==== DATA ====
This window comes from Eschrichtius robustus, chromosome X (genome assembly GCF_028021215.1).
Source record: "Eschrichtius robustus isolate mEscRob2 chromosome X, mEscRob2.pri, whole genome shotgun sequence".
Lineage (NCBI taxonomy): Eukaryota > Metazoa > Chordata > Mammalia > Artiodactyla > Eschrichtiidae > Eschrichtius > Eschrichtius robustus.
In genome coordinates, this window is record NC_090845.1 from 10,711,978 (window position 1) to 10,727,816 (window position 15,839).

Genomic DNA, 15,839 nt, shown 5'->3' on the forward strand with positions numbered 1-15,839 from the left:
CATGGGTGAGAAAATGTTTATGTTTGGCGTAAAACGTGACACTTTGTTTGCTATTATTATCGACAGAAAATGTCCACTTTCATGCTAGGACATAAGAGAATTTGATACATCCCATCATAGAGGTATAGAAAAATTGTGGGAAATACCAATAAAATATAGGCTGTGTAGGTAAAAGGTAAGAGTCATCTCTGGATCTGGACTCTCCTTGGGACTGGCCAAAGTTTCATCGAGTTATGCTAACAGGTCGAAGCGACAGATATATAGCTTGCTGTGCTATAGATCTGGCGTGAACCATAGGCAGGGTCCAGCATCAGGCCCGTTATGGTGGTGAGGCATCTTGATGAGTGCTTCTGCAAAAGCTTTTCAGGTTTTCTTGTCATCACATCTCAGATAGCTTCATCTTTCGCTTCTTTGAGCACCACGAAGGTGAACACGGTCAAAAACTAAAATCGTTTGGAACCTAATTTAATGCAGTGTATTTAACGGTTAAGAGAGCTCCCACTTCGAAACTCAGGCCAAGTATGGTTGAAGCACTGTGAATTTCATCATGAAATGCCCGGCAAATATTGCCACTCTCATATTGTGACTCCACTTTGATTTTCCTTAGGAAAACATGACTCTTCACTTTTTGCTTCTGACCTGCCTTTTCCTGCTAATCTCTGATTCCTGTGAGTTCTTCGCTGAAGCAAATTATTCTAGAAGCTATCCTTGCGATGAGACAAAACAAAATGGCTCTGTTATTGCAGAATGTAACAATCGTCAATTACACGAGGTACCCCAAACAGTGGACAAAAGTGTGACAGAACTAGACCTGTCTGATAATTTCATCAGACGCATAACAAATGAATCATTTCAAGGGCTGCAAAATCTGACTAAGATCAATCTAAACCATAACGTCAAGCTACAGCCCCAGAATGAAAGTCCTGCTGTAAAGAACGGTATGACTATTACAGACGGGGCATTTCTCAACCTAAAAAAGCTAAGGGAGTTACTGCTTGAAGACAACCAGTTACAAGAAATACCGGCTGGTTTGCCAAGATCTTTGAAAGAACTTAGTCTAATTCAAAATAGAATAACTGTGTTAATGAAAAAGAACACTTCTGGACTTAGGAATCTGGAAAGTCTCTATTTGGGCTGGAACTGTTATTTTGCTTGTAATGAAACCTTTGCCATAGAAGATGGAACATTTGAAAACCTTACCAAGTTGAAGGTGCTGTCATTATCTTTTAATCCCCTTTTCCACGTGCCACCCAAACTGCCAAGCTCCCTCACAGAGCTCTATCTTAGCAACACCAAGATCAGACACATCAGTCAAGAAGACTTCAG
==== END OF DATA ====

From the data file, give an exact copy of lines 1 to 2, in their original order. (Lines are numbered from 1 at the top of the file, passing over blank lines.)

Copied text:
This window comes from Eschrichtius robustus, chromosome X (genome assembly GCF_028021215.1).
Source record: "Eschrichtius robustus isolate mEscRob2 chromosome X, mEscRob2.pri, whole genome shotgun sequence".